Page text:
Thursday, November 24, 2016


It's nigh impossible to write about Denis Villeneuve's Arrival without giving away any crucial details about the film's premise. Yes, it's a fascinating film to watch (everyone has sung their praises many times over the last few weeks) but is it as faultless as others claim it is? Not really.

In stark contrast to some of Villeneuve's previous films like Prisoners and Enemy, Arrival has perhaps the first time since who knows when that a well-written female character is in a film by him. (And yes, this includes Sicario.) But even then there's flaws within the execution.

That's not to say Amy Adams wasn't right for the part. She's very good, no denying that. But perhaps an actress who's done their fair share of meatier roles probably would've been a better choice. (Speaking of which, Adams needs to find parts that have more meat to them.)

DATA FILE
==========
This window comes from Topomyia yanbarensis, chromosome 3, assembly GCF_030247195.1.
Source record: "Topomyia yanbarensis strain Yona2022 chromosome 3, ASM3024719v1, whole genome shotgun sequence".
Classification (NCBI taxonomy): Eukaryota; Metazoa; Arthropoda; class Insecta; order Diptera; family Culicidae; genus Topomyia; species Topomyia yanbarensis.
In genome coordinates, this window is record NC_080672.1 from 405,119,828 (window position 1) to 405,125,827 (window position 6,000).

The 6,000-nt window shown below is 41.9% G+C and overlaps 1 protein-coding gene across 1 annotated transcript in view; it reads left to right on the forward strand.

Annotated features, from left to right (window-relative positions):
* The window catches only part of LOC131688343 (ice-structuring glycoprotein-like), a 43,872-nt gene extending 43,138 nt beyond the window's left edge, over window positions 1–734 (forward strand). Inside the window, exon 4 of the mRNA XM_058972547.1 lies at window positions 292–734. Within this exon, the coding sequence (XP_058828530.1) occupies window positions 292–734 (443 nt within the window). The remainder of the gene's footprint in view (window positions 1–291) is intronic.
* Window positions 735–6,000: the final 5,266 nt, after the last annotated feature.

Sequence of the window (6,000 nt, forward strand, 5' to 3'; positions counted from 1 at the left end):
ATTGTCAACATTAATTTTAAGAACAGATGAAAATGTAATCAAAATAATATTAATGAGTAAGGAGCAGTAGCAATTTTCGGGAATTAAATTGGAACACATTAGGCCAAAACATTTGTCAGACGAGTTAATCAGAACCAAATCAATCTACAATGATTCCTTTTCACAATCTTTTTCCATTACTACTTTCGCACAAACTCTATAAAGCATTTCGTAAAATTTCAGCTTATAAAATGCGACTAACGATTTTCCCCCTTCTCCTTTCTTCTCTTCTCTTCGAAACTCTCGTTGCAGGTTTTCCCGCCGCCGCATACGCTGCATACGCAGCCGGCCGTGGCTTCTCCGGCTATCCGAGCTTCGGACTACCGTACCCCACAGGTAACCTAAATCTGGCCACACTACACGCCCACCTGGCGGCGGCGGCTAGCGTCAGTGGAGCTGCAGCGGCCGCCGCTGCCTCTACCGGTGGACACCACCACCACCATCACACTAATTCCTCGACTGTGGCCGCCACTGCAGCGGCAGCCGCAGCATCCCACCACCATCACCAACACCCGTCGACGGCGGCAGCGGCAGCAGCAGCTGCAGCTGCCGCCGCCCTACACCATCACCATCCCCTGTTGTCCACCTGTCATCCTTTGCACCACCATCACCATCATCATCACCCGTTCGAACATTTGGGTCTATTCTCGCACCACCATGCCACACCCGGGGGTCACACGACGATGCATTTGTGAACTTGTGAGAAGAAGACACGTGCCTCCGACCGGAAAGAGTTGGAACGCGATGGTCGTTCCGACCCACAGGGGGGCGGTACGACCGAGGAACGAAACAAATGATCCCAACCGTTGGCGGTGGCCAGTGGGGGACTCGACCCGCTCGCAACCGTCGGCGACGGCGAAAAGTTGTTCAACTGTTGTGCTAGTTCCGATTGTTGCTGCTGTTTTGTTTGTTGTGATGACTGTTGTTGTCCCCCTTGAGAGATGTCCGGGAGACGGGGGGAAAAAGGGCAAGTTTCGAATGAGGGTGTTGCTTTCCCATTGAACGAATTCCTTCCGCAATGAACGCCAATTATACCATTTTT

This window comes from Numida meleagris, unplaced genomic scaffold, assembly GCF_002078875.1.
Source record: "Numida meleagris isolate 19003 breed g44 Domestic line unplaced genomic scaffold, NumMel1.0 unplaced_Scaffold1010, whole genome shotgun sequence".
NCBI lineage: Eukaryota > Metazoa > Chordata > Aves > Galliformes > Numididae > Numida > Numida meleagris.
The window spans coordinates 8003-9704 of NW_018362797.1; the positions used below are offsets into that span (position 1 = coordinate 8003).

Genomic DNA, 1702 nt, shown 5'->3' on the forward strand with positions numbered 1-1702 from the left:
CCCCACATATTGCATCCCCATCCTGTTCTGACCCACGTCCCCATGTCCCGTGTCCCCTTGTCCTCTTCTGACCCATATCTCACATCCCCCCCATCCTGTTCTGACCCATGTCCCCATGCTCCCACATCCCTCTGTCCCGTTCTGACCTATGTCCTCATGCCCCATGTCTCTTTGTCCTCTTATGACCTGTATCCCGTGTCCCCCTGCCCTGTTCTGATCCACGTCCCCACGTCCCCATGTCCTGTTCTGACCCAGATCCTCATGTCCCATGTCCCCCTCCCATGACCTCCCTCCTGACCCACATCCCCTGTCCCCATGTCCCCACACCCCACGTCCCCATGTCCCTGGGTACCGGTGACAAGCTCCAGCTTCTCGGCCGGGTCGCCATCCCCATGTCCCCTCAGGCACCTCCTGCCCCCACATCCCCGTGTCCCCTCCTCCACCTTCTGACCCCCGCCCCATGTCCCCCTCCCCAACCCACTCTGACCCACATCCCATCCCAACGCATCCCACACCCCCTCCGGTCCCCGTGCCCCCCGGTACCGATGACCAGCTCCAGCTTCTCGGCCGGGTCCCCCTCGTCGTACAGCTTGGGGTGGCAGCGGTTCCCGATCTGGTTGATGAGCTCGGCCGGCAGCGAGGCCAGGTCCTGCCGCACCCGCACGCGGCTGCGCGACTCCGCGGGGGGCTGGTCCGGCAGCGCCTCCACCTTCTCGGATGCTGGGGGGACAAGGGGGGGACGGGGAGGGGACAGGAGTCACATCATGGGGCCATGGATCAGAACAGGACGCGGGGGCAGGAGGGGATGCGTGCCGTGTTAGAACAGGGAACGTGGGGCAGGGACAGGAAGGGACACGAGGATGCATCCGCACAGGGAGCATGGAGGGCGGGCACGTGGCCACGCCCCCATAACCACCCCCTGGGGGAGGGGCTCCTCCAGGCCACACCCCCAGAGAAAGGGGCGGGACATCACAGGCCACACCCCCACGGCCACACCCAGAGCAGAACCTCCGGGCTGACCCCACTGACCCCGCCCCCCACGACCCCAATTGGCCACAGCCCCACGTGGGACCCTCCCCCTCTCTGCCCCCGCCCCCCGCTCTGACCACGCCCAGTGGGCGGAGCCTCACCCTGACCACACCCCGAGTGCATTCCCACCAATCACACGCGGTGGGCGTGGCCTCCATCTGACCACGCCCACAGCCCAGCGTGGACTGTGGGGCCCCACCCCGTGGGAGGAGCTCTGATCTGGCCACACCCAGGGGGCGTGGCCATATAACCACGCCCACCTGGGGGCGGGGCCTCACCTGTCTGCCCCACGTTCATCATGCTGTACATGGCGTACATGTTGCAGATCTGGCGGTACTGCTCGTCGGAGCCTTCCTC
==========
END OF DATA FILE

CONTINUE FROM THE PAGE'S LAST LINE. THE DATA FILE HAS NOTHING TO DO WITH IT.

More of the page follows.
But what of Arrival itself? Indeed it has borrowed elements from Close Encounters of the Third Kind but overall its story seems to think it's smarter than it actually is. What at first seems to appear clever is actually half-executed in its attempts. And the more one thinks it over, the more convoluted its ideas become.

Arrival may seem initially to be the very thing needed in these trying times but in reality it's nothing more than your usual sci-fi yarn: focusing solely on what's happening on American soil, using a flimsy allegory to reference current events, and overall having an eyeroll-worthy conclusion. In all honesty, Villeneuve should probably start thinking about a different strategy for future films.

My Rating: ***1/2

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